Hakea costata is a small to medium shrub which may reach 2 metres high but is usually smaller to about 1 metre. Leaves are linear, up to 12 mm long x 3 mm wide with a sharp point. The stems are covered with dense hairs, particularly when young. The white flowers occur in the upper leaf axils and are very prolific, giving the appearance of white candles. They are generally seen in late winter to spring. The flowers are followed by woody seed pods about 12 mm long containing two winged seeds, the usual number for all Hakea species. The pods do not shed the seed until stimulated to do so by environmental conditions (eg after a bushfire).
This very spectacular species is not in general cultivation, possibly due to lack of availability of seed. It is best suited to areas of low summer humidity and is likely to be difficult to maintain in humid areas. It is grown successfully at Burrendong Arboretum in the cental west of New South Wales. The species is tolerant of at least moderate frosts and is best suited to an open, sunny position.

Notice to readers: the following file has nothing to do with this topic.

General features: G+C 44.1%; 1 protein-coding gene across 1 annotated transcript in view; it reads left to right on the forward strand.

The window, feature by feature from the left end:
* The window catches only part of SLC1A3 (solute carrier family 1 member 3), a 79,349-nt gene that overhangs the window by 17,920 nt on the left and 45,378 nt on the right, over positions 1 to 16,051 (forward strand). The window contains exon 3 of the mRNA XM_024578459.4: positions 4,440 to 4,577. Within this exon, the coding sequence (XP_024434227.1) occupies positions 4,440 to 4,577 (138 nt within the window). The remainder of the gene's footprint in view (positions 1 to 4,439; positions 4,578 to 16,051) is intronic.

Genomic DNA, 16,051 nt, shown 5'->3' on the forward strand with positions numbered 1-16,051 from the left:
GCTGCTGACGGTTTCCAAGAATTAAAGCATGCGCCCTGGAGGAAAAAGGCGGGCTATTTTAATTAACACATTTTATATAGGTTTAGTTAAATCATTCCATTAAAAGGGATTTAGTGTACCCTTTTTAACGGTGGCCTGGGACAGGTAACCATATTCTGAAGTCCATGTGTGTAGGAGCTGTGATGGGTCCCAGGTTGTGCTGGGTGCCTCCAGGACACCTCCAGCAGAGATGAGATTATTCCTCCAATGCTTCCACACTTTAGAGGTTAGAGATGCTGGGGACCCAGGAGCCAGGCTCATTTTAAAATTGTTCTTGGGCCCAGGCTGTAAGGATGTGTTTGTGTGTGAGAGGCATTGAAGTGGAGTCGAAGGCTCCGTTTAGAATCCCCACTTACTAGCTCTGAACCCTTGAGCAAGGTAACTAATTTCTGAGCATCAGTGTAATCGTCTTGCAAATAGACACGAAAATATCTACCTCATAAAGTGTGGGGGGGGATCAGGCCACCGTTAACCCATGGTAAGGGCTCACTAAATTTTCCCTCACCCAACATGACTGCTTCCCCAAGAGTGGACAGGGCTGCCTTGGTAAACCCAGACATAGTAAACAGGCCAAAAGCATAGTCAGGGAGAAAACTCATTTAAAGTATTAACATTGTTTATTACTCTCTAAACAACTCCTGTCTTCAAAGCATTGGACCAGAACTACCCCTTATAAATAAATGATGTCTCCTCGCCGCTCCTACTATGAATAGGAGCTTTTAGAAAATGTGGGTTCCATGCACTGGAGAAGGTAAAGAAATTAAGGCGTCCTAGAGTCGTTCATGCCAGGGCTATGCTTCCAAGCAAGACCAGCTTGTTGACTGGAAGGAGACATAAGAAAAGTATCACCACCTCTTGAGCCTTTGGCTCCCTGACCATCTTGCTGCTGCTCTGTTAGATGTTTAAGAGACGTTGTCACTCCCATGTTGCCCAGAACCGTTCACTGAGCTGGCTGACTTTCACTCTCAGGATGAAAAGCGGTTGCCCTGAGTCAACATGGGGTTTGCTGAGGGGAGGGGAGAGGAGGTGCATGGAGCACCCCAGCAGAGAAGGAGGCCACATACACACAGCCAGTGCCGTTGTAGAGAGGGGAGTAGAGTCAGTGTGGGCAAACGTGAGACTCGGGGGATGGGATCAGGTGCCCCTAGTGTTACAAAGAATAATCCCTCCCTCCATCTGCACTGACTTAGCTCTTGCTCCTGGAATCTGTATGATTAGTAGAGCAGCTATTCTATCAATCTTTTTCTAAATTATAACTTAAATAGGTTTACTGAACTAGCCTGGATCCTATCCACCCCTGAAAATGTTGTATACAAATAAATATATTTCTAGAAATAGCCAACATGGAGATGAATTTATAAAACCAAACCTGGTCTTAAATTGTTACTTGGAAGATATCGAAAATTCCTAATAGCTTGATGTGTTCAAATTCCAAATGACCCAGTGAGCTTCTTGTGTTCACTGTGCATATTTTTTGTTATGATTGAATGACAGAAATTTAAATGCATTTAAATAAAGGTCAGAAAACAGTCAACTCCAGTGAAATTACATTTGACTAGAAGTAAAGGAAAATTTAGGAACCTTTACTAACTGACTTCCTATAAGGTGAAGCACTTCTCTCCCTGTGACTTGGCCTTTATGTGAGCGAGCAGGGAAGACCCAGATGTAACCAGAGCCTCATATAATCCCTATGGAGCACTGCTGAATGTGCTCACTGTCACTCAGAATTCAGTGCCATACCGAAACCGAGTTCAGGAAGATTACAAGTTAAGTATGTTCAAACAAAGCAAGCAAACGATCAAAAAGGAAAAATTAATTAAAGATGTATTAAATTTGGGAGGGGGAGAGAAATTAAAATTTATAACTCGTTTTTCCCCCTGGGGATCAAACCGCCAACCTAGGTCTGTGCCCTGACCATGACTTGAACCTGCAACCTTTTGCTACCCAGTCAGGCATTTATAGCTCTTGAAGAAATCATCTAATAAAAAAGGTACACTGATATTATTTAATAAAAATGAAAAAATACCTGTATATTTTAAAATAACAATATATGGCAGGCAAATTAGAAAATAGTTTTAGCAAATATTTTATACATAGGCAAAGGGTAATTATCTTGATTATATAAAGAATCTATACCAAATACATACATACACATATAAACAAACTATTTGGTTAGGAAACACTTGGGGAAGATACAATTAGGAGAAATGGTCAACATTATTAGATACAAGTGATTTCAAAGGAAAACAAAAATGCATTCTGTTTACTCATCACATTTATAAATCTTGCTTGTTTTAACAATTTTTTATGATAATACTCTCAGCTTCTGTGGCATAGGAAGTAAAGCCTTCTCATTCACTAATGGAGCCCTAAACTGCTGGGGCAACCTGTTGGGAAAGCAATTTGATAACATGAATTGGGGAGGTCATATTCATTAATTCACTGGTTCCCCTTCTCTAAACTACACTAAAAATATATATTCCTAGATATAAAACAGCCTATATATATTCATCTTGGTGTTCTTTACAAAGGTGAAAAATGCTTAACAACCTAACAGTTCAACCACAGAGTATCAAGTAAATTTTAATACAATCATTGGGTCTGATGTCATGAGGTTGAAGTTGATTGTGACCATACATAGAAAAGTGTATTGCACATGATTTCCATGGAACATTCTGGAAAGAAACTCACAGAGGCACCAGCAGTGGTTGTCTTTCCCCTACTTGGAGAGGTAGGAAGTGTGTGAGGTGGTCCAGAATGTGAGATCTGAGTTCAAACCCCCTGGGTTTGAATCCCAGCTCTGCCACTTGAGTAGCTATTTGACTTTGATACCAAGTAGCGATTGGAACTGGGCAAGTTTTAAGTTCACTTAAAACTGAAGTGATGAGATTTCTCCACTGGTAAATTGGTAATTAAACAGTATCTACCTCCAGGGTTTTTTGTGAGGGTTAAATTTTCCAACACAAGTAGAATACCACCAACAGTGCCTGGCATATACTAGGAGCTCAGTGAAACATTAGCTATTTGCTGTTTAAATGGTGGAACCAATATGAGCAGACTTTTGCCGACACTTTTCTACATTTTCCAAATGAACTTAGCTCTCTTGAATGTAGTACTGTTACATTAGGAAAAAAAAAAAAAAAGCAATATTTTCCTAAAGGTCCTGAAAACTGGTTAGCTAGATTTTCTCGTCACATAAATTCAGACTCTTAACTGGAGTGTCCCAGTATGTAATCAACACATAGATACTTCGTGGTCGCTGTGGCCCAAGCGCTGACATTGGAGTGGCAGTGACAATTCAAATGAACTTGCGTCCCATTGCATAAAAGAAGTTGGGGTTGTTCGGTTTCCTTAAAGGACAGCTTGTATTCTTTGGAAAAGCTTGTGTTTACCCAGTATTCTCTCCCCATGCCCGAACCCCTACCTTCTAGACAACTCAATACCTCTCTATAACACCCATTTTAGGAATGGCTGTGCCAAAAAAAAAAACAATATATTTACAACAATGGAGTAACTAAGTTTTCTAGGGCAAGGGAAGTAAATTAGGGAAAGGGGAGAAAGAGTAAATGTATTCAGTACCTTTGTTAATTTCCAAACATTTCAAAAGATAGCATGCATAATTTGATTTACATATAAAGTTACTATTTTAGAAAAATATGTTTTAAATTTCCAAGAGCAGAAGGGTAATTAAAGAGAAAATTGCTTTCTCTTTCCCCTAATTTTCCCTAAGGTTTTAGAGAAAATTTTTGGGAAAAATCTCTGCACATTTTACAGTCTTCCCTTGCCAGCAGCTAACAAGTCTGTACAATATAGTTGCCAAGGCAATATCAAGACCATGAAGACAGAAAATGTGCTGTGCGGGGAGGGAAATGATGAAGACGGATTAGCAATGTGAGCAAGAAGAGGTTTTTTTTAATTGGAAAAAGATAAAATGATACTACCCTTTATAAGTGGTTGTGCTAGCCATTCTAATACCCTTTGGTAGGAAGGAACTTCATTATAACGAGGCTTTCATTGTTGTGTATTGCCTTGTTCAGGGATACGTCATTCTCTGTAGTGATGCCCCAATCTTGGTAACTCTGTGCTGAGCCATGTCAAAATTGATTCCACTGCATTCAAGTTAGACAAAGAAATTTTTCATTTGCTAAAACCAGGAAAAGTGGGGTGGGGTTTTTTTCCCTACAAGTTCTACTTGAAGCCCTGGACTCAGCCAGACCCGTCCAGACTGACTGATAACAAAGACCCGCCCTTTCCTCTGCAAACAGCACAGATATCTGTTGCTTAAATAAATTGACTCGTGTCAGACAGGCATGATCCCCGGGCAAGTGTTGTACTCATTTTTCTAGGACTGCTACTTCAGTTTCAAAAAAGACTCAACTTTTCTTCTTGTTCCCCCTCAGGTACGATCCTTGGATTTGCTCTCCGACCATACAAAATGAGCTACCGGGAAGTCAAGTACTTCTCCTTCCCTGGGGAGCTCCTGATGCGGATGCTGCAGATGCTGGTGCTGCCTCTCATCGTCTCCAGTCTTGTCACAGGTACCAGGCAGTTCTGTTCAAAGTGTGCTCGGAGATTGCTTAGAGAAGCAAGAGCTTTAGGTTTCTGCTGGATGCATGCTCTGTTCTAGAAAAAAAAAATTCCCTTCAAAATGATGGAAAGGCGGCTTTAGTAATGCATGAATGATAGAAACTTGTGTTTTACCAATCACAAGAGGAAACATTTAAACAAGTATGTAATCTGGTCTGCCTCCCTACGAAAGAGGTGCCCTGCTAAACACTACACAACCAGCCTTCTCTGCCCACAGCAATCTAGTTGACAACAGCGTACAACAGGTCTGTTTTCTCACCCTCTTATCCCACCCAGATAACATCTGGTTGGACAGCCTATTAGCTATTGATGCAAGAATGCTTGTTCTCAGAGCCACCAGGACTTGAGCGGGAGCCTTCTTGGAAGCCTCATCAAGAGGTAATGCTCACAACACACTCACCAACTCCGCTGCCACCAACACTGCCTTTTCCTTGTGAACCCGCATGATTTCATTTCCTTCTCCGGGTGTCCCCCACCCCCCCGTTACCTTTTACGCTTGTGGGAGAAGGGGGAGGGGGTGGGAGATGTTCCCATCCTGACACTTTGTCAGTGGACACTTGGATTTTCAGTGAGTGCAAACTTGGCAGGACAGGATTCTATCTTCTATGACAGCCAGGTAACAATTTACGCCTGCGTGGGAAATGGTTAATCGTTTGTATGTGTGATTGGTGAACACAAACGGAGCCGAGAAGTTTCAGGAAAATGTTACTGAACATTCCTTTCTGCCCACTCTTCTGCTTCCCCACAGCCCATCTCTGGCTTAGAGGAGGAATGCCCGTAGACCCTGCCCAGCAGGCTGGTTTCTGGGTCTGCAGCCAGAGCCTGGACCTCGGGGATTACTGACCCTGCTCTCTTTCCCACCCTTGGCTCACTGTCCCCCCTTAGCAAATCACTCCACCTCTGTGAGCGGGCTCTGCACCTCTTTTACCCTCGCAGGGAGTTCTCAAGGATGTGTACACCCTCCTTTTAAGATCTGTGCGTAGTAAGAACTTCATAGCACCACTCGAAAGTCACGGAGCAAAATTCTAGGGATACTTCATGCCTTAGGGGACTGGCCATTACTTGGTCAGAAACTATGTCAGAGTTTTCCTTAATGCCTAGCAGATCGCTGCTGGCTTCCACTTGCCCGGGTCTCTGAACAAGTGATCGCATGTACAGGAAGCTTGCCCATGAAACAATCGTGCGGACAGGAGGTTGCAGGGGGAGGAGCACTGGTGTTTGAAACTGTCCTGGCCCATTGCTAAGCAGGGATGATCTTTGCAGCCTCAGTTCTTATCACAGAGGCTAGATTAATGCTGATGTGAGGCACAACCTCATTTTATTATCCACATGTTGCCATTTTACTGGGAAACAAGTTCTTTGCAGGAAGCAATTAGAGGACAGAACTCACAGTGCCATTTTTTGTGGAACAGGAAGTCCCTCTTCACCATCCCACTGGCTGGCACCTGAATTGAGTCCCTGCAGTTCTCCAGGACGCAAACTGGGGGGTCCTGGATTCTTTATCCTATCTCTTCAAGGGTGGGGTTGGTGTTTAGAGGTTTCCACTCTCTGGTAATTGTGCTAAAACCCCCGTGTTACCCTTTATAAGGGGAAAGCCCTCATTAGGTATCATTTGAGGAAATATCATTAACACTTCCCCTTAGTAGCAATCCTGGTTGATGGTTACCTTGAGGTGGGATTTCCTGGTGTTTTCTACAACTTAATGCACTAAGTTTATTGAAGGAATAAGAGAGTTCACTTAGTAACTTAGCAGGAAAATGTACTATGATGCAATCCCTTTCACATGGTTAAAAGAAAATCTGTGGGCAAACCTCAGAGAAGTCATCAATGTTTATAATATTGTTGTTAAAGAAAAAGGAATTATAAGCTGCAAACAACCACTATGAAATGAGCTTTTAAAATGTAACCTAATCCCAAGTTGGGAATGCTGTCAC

Hakea costata should be easily grown from seed. Cuttings may succeed but will probably be difficult to strike. It is not known whether grafting has been attempted with this species but, if successful would be a way to grow this very attractive plant in a wider range of climates. Many Hakea species have been successfully grafted onto H.salicifolia root stock.
Photo: Murray Fagg – Australian National Botanic Gardens